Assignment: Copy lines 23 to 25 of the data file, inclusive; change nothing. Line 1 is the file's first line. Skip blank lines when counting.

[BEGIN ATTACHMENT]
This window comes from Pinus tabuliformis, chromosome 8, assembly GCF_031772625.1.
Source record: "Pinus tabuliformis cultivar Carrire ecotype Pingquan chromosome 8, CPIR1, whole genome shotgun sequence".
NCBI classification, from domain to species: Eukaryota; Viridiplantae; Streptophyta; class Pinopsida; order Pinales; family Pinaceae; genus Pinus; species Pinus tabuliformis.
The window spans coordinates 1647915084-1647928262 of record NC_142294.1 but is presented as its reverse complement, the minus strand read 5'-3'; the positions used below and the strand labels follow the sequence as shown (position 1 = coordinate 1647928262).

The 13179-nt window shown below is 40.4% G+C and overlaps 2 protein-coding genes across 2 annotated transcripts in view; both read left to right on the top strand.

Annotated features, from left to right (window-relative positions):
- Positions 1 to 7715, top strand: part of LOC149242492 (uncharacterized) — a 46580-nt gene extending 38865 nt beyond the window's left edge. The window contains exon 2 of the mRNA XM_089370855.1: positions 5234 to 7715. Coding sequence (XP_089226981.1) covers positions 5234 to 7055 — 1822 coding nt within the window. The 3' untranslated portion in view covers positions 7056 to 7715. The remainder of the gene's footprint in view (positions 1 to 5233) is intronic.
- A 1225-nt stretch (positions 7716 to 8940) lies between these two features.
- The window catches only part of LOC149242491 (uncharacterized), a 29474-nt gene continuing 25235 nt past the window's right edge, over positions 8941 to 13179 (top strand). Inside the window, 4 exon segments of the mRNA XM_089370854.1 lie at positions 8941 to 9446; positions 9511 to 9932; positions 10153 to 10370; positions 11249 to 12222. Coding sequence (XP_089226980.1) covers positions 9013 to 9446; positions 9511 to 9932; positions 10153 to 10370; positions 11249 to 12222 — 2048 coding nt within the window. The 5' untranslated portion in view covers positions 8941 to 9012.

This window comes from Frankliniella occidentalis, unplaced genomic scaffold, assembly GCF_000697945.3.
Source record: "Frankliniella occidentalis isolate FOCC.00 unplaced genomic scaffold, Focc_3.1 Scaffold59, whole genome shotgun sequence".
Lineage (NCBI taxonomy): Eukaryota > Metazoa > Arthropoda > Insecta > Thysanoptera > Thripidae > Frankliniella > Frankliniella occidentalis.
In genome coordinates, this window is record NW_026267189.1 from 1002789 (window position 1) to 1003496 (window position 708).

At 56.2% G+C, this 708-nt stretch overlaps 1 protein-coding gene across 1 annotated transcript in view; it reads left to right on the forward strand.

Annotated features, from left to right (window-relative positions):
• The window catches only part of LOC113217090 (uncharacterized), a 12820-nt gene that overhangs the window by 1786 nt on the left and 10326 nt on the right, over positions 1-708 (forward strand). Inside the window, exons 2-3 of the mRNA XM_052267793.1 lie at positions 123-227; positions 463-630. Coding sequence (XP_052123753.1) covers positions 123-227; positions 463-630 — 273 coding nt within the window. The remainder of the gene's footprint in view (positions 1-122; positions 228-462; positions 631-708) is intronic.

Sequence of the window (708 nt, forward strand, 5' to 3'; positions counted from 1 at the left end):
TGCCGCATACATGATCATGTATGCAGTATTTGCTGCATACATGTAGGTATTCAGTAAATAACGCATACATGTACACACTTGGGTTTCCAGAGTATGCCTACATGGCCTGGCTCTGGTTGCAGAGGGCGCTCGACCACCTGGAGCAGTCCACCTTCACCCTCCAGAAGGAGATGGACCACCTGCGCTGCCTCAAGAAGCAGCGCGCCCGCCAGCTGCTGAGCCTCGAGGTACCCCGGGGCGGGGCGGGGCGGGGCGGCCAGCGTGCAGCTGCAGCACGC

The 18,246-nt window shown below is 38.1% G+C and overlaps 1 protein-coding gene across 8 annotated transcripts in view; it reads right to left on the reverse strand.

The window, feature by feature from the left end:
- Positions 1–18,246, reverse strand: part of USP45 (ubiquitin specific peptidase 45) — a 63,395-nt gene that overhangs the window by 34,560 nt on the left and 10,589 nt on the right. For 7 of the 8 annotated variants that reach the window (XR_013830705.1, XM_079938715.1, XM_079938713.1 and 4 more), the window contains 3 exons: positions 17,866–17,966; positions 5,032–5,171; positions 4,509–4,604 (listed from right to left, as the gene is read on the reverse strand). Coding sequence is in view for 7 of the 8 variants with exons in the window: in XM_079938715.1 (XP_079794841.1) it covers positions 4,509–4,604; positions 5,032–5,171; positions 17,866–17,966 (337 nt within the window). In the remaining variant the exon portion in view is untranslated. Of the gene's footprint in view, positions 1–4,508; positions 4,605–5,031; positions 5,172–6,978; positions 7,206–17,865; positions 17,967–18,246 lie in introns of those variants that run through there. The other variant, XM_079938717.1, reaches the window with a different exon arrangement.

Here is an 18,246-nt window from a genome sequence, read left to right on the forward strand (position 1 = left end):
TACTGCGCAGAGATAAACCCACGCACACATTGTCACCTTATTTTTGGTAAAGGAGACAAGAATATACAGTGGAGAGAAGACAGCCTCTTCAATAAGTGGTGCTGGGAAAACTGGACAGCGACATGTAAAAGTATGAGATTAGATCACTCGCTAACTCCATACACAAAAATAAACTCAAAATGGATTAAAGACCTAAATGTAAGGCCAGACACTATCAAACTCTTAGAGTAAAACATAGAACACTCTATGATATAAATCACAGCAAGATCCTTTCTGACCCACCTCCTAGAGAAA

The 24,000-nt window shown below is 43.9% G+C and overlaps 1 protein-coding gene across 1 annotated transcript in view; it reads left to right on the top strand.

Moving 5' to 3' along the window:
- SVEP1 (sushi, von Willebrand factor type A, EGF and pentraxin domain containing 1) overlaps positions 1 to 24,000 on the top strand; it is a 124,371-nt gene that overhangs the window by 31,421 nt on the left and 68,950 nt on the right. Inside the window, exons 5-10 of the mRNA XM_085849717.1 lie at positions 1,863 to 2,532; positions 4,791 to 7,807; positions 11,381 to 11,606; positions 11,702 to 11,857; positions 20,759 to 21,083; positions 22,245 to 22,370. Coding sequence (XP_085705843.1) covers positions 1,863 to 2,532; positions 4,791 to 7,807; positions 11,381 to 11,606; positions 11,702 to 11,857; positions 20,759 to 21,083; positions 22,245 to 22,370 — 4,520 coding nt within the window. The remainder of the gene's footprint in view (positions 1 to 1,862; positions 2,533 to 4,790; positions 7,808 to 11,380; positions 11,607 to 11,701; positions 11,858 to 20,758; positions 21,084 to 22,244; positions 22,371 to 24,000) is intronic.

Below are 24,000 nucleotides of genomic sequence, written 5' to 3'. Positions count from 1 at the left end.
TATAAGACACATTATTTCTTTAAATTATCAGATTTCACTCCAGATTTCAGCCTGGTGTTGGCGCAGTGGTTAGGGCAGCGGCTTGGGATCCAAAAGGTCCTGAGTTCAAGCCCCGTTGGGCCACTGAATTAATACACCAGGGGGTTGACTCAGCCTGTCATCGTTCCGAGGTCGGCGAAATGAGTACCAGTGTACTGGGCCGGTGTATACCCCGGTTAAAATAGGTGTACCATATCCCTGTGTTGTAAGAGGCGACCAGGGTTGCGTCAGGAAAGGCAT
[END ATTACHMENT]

TACTGCGCAGAGATAAACCCACGCACACATTGTCACCTTATTTTTGGTAAAGGAGACAAGAATATACAGTGGAGAGAAGACAGCCTCTTCAATAAGTGGTGCTGGGAAAACTGGACAGCGACATGTAAAAGTATGAGATTAGATCACTCGCTAACTCCATACACAAAAATAAACTCAAAATGGATTAAAGACCTAAATGTAAGGCCAGACACTATCAAACTCTTAGAGTAAAACATAGAACACTCTATGATATAAATCACAGCAAGATCCTTTCTGACCCACCTCCTAGAGAAA

The 24,000-nt window shown below is 43.9% G+C and overlaps 1 protein-coding gene across 1 annotated transcript in view; it reads left to right on the top strand.

Moving 5' to 3' along the window: